The Bloc Québécois: rebels without a reason

Triomphalisme canadian

If the Bloc Québécois has not been having an existential crisis, then it's long overdue for one.
Le Journal de Montréal reported Monday that at an emotional caucus meeting before Easter, some Bloc MPs said with distress and chagrin that their party had forgotten its purpose. With Parti Québécois leader Pauline Marois shelving the idea of a third sovereignty referendum, some MPs reportedly complained, the Bloc's only remaining role is to make federalism work better.
Bloc leader Gilles Duceppe and others quickly, flatly denied that any such comments had been made.

We'll accept that, but we regret it. The Bloc should be asking itself what it's good for. Quebecers should be asking that, too. There is no good answer to that question.
Sovereignty, if it ever happens, will arrive through the deliberate choice of a majority of Quebecers, expressed without ambiguity, and then through negotiations between the Quebec government and Ottawa.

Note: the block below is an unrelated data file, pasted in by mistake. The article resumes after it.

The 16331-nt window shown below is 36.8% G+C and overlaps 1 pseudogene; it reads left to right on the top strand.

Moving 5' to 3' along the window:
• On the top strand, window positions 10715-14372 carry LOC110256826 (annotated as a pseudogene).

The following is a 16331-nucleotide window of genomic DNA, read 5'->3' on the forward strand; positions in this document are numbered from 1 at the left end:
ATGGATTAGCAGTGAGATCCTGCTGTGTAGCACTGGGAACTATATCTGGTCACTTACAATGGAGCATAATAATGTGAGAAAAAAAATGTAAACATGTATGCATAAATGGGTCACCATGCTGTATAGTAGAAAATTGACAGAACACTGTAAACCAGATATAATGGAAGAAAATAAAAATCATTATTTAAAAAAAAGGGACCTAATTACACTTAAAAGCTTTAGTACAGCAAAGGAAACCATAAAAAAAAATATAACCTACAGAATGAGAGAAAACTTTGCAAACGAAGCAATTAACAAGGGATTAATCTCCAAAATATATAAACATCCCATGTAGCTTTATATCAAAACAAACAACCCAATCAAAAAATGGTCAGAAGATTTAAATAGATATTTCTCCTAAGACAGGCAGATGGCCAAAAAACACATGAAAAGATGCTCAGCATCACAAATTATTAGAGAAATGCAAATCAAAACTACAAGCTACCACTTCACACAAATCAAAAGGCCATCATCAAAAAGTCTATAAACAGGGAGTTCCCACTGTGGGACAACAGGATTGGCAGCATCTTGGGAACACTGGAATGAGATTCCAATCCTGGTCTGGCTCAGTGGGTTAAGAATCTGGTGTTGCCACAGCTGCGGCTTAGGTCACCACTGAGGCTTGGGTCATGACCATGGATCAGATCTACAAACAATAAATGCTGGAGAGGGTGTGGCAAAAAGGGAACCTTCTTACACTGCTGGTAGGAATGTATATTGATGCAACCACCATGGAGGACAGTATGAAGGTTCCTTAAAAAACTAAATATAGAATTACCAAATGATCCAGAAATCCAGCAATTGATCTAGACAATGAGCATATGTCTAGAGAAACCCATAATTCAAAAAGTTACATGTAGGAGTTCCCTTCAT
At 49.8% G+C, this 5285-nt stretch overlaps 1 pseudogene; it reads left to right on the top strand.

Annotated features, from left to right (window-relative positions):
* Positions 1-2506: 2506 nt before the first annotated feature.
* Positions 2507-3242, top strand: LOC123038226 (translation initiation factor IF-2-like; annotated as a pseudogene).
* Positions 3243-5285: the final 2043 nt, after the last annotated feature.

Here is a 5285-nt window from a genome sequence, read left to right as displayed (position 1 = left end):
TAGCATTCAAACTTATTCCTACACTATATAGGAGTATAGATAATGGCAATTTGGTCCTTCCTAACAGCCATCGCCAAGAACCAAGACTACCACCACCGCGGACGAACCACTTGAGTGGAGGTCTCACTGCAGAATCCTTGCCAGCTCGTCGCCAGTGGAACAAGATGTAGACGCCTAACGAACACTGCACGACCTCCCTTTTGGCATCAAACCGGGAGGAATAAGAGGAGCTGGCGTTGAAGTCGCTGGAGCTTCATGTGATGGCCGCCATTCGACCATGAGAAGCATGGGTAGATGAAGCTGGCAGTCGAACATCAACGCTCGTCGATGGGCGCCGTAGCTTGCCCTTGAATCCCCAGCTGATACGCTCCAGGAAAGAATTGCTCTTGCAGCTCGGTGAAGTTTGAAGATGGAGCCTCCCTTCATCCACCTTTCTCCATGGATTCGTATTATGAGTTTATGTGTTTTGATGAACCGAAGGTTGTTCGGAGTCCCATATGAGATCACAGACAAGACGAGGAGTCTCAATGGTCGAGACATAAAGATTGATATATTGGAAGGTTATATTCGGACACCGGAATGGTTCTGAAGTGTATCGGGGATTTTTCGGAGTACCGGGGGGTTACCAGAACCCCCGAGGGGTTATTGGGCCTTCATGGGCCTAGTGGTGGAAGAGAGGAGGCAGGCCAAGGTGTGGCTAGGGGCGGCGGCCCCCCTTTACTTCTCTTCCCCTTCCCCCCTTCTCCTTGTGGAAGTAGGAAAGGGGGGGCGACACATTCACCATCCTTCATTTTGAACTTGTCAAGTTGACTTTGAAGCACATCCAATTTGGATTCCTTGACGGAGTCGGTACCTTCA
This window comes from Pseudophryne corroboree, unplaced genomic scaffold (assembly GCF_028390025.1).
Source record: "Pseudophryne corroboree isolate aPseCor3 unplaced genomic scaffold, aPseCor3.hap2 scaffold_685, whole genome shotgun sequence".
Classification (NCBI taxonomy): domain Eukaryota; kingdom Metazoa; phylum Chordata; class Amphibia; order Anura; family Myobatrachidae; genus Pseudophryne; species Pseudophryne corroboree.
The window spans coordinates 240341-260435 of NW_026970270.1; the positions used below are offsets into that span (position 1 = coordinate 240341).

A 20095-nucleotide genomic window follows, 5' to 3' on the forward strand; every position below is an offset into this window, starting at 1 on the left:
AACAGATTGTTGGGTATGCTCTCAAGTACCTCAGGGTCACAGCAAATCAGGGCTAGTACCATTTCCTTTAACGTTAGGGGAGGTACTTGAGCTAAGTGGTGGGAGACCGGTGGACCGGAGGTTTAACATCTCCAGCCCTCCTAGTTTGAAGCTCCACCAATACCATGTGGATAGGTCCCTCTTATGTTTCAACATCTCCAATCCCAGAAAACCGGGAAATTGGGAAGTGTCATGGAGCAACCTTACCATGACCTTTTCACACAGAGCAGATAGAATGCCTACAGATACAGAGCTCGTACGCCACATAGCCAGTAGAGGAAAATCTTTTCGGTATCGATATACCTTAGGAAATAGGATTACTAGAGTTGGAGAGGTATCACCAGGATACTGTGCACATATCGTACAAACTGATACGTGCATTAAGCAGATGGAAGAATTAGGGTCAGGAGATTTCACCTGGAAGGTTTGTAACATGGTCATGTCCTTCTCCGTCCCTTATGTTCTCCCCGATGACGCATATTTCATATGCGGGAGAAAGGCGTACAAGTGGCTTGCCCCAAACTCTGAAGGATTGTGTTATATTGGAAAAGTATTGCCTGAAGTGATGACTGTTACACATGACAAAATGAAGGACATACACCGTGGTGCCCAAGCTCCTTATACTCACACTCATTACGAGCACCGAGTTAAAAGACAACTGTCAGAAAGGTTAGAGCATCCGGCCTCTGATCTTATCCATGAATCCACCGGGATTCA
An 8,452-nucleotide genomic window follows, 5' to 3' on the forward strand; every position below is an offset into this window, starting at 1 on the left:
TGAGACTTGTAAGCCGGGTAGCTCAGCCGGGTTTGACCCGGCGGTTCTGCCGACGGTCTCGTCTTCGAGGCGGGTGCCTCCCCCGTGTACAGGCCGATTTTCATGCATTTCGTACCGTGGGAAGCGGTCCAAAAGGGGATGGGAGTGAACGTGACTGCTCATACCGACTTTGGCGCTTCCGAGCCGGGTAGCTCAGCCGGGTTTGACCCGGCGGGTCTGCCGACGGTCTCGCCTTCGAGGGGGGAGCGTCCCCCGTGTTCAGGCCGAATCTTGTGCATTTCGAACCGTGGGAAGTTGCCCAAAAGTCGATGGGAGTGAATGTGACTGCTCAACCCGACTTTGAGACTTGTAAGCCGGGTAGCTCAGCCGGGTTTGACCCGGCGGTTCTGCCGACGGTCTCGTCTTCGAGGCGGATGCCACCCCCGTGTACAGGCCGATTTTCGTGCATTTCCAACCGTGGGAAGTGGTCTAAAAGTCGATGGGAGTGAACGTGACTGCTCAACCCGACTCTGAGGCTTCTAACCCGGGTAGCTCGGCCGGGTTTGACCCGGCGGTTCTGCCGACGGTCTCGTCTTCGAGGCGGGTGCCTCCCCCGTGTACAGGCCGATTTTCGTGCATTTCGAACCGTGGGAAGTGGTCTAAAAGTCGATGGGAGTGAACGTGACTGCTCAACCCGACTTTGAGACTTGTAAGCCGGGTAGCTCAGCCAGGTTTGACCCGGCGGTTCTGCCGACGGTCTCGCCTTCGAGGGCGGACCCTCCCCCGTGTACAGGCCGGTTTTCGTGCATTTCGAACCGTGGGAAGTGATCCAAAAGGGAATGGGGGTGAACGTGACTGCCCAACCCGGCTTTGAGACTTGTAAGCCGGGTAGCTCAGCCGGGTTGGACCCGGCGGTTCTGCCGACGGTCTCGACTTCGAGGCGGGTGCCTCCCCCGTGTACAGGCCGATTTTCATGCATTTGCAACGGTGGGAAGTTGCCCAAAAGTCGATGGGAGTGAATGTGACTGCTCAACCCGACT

But the Bloc, unique among parties in Parliament, has no hope - literally, has no hope - of forming a government. For decades Bloc MPs have cluttered up Parliament Hill, speaking incessantly of "the best interests of Quebecers" but instead working for the sovereignty movement, which is not at all the same thing.
The Bloc started as a sudden rejection, by the emotional Lucien Bouchard and others, of federalism. It briefly dominated federal politics in francophone Quebec. But now, again, a Canada-wide party is showing Quebecers that being part of the government works just fine.
And so the Bloc finds itself with no role except amassing nice pensions for its MPs. It is now well past time for the Bloc to get out of the way and let Canadian political parties strengthen their Quebec representation. That would be the true best interest of Quebecers.

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